Now I’m launching three additional community-based products that give back and focus on building literacy. We have a series of letterpress notebooks with proceeds going to the “I Have A Dream" Foundation. Rabbits for Reading, a flax linen napkin set—once folded, a rabbit appears— will help raise funds for S.T.A.I.R., a one-on-one tutoring group and First Book, which gives books to schools in need. The last product is a blanket, inspired by the needs brought by Hurricane Sandy, which forms a heart upon your chest once wrapped around you—it's essentially giving a warm hug. These blankets bring you warmth while also raising funds for rebuilding communities that are still affected by Hurricane Sandy, with a percentage of proceeds going to Architecture for Humanity for their efforts to rebuild communities affected by disasters around the world.
We are currently raising funds to create these new products; please help us make them here on indiegogo. We can create change and make a significant difference in our communities, but we do have to take the steps to make realistic, often seemingly daring, sustainable decisions to do so.
This project is featured in GOOD's series Push for Good—our guide to crowdsourcing creative progress.
A New Olympics Just For Nomads Playing polo with a 100-pound goat carcass to save nomadic culture and build national pride in Kyrgyzstan.
New Detroit Program Trades Houses for Literary Excellence Write a House names Brooklyn poet Casey Rocheteau as first recipient of free home in Detroit
A Chance in Hell Yaks, America, and The Apocalypse Up against an $88 billion beef industry, it takes a leap of faith to raise yak in the United States.
Specialty Coffee Retailers Try to Prove They're Good to the Last Drop Searching for the perfect cup of sustainable and ethically produced joe. #NationalCoffeeDay
Metalhead Ballerinas Rock the U.K. Brutal Ballet slayed U.K. audiences last week with the debut of original choreography set to a metal cover of the Game of Thrones themesong.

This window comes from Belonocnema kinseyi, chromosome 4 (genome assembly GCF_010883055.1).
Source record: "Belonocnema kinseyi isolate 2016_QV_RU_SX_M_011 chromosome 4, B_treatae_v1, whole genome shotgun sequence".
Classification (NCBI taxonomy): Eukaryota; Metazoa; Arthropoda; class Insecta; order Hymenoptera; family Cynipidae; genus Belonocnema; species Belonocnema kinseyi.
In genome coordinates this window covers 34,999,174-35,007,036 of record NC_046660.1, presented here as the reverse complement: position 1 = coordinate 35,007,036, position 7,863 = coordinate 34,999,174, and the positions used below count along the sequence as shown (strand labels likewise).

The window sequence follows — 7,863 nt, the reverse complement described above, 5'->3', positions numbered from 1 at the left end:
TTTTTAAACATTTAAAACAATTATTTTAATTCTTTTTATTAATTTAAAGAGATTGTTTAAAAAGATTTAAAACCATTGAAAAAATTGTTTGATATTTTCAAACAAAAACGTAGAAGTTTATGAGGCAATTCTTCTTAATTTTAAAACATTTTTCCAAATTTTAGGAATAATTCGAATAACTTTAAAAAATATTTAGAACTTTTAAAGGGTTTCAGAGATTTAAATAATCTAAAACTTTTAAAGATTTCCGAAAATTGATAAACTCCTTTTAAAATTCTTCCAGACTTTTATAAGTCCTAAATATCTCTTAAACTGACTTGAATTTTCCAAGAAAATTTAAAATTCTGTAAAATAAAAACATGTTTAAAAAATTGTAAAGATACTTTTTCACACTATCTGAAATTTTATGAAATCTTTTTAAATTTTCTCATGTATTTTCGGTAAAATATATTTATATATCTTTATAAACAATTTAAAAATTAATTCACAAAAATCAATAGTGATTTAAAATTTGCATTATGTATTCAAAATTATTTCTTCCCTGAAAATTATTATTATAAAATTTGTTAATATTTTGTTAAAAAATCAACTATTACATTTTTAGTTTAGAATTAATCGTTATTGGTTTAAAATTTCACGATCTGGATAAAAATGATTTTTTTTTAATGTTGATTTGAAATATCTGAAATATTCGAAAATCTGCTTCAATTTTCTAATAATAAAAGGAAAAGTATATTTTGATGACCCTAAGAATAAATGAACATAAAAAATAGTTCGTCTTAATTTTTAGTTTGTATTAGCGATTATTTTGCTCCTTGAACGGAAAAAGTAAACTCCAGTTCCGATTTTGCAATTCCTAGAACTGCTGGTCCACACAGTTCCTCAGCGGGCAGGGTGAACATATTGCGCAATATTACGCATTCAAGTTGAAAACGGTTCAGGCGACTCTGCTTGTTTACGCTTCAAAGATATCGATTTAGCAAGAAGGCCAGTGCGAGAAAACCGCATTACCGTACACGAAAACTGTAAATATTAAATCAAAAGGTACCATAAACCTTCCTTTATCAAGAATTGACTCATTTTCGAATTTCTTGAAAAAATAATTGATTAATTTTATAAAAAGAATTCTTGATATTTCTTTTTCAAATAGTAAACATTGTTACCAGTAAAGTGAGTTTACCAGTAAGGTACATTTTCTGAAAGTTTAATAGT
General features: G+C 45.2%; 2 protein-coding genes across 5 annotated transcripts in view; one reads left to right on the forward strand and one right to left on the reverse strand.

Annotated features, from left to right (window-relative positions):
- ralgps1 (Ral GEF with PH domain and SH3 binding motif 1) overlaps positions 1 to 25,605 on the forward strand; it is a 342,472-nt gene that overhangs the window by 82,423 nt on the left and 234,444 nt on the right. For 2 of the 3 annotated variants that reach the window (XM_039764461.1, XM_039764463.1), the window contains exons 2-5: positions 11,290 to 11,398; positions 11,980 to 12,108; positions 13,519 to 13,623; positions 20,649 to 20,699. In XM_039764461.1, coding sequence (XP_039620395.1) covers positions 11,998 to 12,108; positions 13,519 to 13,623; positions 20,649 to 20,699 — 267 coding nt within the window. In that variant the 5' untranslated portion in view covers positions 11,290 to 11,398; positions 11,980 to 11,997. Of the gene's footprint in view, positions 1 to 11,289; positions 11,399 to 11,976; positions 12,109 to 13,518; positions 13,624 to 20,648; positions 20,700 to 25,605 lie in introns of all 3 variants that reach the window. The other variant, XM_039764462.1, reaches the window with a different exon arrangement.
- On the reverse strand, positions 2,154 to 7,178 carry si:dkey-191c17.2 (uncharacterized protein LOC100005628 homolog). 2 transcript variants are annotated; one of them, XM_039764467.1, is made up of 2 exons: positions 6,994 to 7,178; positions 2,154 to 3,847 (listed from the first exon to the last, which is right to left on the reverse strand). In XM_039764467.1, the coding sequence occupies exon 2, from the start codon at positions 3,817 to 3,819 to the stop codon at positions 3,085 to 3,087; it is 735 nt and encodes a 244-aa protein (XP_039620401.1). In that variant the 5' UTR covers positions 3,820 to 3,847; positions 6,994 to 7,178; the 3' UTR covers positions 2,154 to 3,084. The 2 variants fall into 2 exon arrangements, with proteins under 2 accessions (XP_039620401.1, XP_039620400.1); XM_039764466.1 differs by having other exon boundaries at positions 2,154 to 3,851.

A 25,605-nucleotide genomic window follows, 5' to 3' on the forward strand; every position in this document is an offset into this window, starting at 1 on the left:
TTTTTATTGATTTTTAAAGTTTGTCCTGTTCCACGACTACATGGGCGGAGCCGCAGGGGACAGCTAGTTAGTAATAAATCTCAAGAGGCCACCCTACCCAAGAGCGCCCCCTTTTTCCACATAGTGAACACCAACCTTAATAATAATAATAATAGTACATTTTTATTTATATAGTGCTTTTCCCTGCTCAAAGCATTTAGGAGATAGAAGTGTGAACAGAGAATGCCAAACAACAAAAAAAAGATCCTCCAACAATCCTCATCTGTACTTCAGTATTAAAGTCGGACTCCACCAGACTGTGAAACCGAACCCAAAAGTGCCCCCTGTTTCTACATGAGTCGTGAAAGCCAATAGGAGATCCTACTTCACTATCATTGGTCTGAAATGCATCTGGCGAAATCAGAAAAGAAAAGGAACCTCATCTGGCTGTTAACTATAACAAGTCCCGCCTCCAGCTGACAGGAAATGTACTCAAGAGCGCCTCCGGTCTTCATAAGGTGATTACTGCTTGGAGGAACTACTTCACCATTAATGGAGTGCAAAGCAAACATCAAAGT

You’re Now a Two-Minute Video Away from Getting into College
Goucher College will accept video applications in lieu of the traditional essays and test scores.
3 Epic Racial Profiling Blunders from History
Racial profiling not only harms innocent people of color, it can cause law enforcement to lose crucial time in pursuing the true criminals.
10 Overlooked Issues That People are Protesting This Week at the U.N.
The U.N. General Assembly is a magnet for protest from every race, color, and creed. Meet some of the people behind the picketing.
Why We Still Need the Nation State Overshadowed by international organizations, global commerce, and even individual cities, the nation state still has a vital role to play.
Flip-Flopping on Fats Health and sustainability concerns drive the two largest donut chains to change their policies on palm oil.
The Challenge of Branding a Life-Threatening Disease Can mitochondrial disease go mainstream? There are promising developments for mitochondrial disease in genetics and cellular therapies—now, if only it could get some buzz.
A Headdress Ban Disqualified Qatar’s Entire Women’s Basketball Team from International Competition
If the Asian Games really want to be a place where diversity shines, they should’ve opposed International Basketball’s ban on religious headwear.